News Release 1998-97 | September 18, 1998

Acting Comptroller Williams Provides Details of Deteriorating Bank Credit Practices

WASHINGTON, D.C. — Acting Comptroller of the Currency Julie L. Williams provided new and detailed examples today of the kinds of poorly-underwritten loans that have led the OCC to warn that banks need to tighten loan underwriting standards.

"As we see other nation's economies bobbing in turbulent waters, it is doubly important that, here in the United States, bankers address and correct any weaknesses in their loan underwriting, mindful of the possibility that our own economic seas could also turn stormy," she said in a speech to a meeting of the Bankers Roundtable.

"Taking care now," she emphasized, "is important to the future of each of your banks — and to the health of the nation's economy."

The OCC has been warning for more than two years now of slippage in loan underwriting standards. Ms. Williams said she was providing detailed examples of poorly underwritten loans because industry representatives suggested, following a July 13 speech on sliding credit practices, that specific examples of such loans would be effective in helping to reverse that trend.

Reacting to those suggestions, Ms. Williams assembled a team of highly-experienced credit analysts to review loans at larger banks and identify those that cause concern.

"We call loans with fundamental structural weaknesses ugly loans,' she said. "And that is why, around the OCC, this exercise has come to be known as the Ugly Loan project."

Among the examples Ms. Williams cited was a company with zero working capital, negative net worth and over $50 million in operating losses last year that was nonetheless able to obtain a new line of revolving credit and a term loan from a national bank that together total almost $500 million.

"One would think that this kind of borrower would be paying a stiff premium for this credit, if it could find loans at all," Ms. Williams said. "But the contracted price was LIBOR + 150 basis points, currently 7.2 percent."

Moreover, she said, the loan terms require that the borrower pay interest only during the first four years, with graduated repayment of principal starting in year five. This same borrower, she said, sold subordinated debentures with similar maturities in 1996 and paid as much as 14 percent — junk bond rates.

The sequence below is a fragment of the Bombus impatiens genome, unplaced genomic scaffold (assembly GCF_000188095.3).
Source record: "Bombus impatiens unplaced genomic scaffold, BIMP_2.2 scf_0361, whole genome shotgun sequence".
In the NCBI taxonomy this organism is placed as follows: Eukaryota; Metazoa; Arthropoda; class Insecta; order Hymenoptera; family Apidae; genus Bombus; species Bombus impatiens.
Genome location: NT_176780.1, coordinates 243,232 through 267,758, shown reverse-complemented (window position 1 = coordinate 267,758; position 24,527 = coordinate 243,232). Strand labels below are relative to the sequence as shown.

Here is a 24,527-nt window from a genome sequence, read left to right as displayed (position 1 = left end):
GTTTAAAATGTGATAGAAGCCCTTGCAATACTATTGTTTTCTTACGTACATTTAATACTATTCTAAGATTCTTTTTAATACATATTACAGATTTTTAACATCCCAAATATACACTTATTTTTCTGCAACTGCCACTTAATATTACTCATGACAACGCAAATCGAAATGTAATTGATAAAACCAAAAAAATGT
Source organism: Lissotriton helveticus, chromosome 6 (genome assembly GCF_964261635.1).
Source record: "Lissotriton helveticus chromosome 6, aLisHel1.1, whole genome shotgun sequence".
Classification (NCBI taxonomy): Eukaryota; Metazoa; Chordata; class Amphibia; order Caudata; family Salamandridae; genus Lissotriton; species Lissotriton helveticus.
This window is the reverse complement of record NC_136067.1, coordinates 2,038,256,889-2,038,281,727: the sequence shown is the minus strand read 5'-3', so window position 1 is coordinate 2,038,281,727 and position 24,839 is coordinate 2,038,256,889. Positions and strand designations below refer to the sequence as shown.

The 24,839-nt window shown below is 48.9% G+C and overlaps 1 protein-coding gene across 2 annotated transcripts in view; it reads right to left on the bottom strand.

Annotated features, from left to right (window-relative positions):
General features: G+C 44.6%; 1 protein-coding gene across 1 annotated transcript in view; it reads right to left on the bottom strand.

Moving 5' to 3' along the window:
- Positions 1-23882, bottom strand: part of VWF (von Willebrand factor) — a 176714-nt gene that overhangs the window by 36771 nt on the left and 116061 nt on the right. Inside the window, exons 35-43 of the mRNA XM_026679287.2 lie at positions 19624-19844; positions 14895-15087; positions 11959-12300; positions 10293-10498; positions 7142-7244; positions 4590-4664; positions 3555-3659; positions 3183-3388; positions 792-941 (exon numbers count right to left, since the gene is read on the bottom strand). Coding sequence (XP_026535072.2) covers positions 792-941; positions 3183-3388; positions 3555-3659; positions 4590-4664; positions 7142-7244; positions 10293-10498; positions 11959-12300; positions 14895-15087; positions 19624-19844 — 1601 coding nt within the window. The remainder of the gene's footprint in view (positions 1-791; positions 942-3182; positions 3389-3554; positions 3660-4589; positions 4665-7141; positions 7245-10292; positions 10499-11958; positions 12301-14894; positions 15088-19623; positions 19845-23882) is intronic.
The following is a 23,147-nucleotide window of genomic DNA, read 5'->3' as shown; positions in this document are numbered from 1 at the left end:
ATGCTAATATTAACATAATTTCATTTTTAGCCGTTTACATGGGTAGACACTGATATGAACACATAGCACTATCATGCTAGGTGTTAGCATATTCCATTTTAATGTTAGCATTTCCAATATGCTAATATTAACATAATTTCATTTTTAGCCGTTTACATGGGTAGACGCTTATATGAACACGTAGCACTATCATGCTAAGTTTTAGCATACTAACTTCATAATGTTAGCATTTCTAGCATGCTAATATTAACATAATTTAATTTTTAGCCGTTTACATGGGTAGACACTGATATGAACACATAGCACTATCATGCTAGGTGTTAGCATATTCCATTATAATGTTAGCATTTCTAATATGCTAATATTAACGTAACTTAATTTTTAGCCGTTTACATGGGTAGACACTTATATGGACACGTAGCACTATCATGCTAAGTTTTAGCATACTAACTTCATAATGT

Ms. Williams said banks should take immediate steps to deal with poorly structured loans on their books, including the following:

  • Increase the scope and frequency of loan reviews as a critical part of a bank's credit risk process;
  • Augment workout staffs and involve workout experts in loan monitoring efforts;
  • Periodically reassess their strategic portfolio objectives and risk tolerance limits; and
  • Carefully examine the adequacy of capital and loan loss reserves in light of credit risk ratings. A bank that has eased its underwriting standards should adjust its loan loss allowance to reflect the likelihood of increased credit losses.

The OCC, she said, will maintain the highest levels of supervisory vigilance. Within the next two weeks, the agency will implement a number of changes in its examination procedures that were announced in July, including the establishment of a special on-line system to capture data from examination reports. The new system will make it possible to track lending trends with much greater specificity than in the past.

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